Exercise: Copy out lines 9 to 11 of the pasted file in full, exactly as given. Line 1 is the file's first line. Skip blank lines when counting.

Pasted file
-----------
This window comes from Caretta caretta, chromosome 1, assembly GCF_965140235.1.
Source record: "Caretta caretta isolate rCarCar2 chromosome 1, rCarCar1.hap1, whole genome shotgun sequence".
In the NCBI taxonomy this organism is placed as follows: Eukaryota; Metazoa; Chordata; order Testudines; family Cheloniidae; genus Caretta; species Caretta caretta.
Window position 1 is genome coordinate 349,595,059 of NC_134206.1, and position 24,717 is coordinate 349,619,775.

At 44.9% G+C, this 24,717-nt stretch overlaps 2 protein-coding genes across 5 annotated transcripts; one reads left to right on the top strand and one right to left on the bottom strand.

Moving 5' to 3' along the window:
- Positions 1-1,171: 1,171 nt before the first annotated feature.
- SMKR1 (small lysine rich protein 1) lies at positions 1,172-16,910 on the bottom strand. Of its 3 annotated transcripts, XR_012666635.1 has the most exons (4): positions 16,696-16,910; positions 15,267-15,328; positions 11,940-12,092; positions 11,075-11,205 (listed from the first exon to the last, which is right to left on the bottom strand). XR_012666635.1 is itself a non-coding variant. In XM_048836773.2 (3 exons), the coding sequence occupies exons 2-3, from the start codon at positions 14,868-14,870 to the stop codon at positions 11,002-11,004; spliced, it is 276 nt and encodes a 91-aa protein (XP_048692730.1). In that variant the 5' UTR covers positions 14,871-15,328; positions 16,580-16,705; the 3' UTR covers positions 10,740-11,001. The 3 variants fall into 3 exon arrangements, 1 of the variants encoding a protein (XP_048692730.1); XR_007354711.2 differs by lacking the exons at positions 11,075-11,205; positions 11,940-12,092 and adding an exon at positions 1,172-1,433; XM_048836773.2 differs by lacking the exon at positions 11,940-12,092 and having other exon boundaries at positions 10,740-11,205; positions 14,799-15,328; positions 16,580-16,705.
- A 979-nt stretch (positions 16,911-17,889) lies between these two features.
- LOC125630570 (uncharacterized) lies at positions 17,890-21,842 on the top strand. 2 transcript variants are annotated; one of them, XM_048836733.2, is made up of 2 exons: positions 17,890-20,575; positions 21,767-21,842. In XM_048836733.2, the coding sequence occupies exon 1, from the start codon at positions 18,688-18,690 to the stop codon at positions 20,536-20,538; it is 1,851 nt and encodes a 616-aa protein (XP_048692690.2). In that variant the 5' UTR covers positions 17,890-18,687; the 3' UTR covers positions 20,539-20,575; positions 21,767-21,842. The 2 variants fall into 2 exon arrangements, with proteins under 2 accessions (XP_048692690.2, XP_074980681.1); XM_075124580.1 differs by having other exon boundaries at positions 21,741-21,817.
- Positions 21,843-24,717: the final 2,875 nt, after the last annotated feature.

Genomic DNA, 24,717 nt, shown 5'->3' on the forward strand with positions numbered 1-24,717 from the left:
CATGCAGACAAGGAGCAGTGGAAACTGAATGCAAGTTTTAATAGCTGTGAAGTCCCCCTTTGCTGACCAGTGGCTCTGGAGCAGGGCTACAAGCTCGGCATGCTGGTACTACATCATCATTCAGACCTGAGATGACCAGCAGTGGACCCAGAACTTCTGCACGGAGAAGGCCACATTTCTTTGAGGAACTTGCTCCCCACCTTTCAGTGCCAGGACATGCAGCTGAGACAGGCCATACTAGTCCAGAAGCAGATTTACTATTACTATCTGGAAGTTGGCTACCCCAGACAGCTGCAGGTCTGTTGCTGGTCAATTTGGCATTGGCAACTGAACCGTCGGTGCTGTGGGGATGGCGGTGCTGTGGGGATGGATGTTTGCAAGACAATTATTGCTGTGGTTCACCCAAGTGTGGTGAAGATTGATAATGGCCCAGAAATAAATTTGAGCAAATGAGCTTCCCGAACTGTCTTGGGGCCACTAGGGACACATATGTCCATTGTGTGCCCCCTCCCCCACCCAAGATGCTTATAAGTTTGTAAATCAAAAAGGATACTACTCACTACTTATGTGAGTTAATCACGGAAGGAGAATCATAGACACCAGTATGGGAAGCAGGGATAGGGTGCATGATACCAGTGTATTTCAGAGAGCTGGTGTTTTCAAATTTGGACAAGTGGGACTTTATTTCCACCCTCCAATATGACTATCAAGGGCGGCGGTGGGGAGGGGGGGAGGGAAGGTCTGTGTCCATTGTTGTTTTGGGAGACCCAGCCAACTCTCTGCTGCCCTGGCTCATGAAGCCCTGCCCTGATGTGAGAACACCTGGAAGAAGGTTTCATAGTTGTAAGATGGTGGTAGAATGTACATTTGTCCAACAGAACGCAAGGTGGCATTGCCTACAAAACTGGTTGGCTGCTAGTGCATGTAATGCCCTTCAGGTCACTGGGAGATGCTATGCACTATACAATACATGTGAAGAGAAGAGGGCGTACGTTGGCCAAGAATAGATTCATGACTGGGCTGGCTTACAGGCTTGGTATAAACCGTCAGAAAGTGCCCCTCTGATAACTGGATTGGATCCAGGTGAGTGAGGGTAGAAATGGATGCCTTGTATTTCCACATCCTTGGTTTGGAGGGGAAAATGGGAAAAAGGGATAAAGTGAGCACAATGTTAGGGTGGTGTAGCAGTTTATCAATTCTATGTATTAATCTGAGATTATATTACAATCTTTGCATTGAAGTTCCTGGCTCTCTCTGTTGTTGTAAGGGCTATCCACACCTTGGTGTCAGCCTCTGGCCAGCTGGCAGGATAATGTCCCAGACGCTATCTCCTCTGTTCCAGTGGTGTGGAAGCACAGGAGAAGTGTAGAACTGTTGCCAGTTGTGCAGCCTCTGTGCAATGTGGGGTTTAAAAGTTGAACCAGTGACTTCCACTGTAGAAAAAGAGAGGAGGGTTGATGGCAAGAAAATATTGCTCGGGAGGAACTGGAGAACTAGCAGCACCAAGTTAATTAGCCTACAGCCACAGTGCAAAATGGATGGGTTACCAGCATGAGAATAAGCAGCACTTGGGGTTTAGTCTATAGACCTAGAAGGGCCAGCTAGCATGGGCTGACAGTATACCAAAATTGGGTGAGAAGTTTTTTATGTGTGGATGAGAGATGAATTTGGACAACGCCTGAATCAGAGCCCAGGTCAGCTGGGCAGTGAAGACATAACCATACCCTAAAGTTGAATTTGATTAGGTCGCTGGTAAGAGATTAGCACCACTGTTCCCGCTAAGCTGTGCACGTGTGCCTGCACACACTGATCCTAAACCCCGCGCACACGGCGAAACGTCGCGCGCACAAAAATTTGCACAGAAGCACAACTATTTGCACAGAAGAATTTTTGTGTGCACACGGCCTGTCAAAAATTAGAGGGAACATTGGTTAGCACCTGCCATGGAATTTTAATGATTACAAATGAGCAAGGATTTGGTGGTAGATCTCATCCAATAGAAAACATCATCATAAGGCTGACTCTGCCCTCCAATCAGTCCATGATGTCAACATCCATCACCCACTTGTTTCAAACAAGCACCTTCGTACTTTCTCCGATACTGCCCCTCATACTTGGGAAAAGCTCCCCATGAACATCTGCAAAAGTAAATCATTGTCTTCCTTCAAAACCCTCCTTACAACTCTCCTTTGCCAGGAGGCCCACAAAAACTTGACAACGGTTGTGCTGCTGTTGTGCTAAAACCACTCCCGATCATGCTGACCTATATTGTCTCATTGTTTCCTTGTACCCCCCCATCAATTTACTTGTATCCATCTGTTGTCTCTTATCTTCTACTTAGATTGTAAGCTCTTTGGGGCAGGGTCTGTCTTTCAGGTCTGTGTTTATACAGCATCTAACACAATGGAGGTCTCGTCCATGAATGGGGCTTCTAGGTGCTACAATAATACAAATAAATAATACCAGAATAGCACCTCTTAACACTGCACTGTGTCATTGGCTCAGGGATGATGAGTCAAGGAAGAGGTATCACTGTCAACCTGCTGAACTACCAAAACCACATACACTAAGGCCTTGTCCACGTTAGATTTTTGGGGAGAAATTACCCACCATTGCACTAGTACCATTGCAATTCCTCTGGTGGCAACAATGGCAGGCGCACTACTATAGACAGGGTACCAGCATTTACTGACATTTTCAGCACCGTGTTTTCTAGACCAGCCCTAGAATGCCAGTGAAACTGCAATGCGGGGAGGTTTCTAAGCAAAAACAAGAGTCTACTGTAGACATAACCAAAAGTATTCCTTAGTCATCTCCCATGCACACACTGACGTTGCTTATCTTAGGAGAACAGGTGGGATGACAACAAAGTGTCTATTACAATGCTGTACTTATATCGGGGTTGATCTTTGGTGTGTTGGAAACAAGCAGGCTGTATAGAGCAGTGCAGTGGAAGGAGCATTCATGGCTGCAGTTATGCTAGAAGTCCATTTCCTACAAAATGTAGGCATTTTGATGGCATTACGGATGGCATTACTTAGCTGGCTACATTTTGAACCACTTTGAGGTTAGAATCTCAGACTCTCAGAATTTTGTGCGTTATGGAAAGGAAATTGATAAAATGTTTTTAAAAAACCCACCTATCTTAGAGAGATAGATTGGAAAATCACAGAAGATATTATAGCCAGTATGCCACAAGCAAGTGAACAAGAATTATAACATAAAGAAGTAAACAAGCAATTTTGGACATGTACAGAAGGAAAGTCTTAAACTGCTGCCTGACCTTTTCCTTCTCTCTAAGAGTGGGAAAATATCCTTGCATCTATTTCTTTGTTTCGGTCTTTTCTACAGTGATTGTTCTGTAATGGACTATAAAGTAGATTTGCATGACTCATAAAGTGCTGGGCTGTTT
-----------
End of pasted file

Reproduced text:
- A 979-nt stretch (positions 16,911-17,889) lies between these two features.
- LOC125630570 (uncharacterized) lies at positions 17,890-21,842 on the top strand. 2 transcript variants are annotated; one of them, XM_048836733.2, is made up of 2 exons: positions 17,890-20,575; positions 21,767-21,842. In XM_048836733.2, the coding sequence occupies exon 1, from the start codon at positions 18,688-18,690 to the stop codon at positions 20,536-20,538; it is 1,851 nt and encodes a 616-aa protein (XP_048692690.2). In that variant the 5' UTR covers positions 17,890-18,687; the 3' UTR covers positions 20,539-20,575; positions 21,767-21,842. The 2 variants fall into 2 exon arrangements, with proteins under 2 accessions (XP_048692690.2, XP_074980681.1); XM_075124580.1 differs by having other exon boundaries at positions 21,741-21,817.
- Positions 21,843-24,717: the final 2,875 nt, after the last annotated feature.